Welcome to This Week in Books, a new Rumpus column that will highlight books just released by small and independent presses.
Books are more important than ever. As we head into a Trump presidency, we’re seeing attacks on basic constitutional rights, increased hate crimes, and denial of accepted science. Books have always been a symbol for and means of spreading knowledge and wisdom, and they are an important part of our toolkit in fighting for social justice. Books contain stories, and stories are what make us human. If we’re going to move our national narrative away from one of hate and fear, we need good, wise books. We need books that display empathy, that help us understand different points of view, that show us we aren’t alone, that feed our spirits. My goal is to bring some of these books of to your attention.
For this first installment, I’ve selected The Red Hijab (BkMk Press, November 2016) by Bonnie Bolling for a number of reasons, not the least of which because Bolling takes as her subject a people and region that many in the United States fear and even hate.
The Red Hijab, which won the 2015 John Ciardi Prize for Poetry, is Bolling’s second full-length collection of poetry. It came out of time she spent in the Middle East, of which Bolling wrote, “nothing I’d seen already, or heard or experienced could have prepared me for this place. Not a day goes by when I do not witness something extraordinary.”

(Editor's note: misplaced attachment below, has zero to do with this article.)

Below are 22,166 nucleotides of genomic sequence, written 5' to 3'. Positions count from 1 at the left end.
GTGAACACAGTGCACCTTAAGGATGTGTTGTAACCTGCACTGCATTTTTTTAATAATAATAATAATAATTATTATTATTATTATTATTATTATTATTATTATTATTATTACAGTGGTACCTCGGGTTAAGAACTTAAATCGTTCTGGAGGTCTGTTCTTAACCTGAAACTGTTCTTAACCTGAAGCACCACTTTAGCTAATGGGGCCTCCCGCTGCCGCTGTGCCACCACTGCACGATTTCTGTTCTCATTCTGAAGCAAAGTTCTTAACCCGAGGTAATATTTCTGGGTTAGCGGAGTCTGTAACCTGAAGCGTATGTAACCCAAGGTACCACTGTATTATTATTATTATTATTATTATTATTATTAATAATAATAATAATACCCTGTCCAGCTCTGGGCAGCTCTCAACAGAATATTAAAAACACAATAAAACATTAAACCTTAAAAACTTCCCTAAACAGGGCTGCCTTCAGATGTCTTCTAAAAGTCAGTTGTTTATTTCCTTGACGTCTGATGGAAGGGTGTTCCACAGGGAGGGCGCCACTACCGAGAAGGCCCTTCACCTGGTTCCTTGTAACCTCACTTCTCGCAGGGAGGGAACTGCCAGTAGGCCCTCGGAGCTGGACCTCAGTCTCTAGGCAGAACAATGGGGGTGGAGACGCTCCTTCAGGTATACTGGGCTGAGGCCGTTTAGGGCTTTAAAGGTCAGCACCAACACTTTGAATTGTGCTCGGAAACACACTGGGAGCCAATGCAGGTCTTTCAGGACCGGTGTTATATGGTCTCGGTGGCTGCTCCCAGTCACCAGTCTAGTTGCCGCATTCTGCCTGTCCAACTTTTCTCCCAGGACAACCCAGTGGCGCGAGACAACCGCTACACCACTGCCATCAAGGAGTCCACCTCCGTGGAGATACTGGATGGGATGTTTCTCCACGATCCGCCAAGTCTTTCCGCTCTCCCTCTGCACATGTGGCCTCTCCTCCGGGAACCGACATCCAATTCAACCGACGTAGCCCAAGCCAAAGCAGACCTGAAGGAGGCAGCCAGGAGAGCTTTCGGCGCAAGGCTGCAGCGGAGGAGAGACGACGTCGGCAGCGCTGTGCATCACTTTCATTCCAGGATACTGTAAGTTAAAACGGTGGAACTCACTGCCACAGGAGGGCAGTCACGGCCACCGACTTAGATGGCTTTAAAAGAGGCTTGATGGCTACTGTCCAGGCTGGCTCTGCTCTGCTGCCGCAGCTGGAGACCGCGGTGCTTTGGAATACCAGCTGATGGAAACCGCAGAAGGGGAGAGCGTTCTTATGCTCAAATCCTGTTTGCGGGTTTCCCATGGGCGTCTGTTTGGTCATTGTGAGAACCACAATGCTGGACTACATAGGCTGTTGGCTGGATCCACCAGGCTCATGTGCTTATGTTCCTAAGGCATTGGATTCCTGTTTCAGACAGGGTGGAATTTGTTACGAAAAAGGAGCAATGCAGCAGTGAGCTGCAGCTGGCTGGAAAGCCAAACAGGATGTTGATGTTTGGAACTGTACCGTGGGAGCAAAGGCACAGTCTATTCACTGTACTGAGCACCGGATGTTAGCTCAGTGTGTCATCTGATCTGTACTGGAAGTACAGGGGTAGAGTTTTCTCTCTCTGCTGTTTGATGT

H. L. Hix writes in the book’s forward, “The Red Hijab will not bring about world peace, but it offers one of poetry’s most generous gifts: it sees more, and more clearly, than the nightly news sees, and it offers that richer, cleaner sight to its readers.”
While these poems do address the region’s violent past and present—”the unrest,” the threat of war—they also focus on small, quiet moments. Observations of interactions, nature, ordinary kindnesses. The eponymous poem focuses in microscopic detail on a rare rainy day and the way a woman wearing a red hijab provides bright color against a dark sky:
her brown face turned down
but her red hijab a damp smudge
of brightness moving, in relief,
against the bruising sky.
That moment captures the essence of the human struggle in four simple, but precise lines. Bolling’s poetry humanizes a region that many Americans see only as a stronghold of Muslim extremists. Bolling reminds us that the quotidian tasks of life—laundry, cooking, even writing—continue in spite of the unrest.
“I live here in the midst of it, and am trying to write some truth about it,” Bolling said.
May we all strive for the same.
Logo art by Max Winter.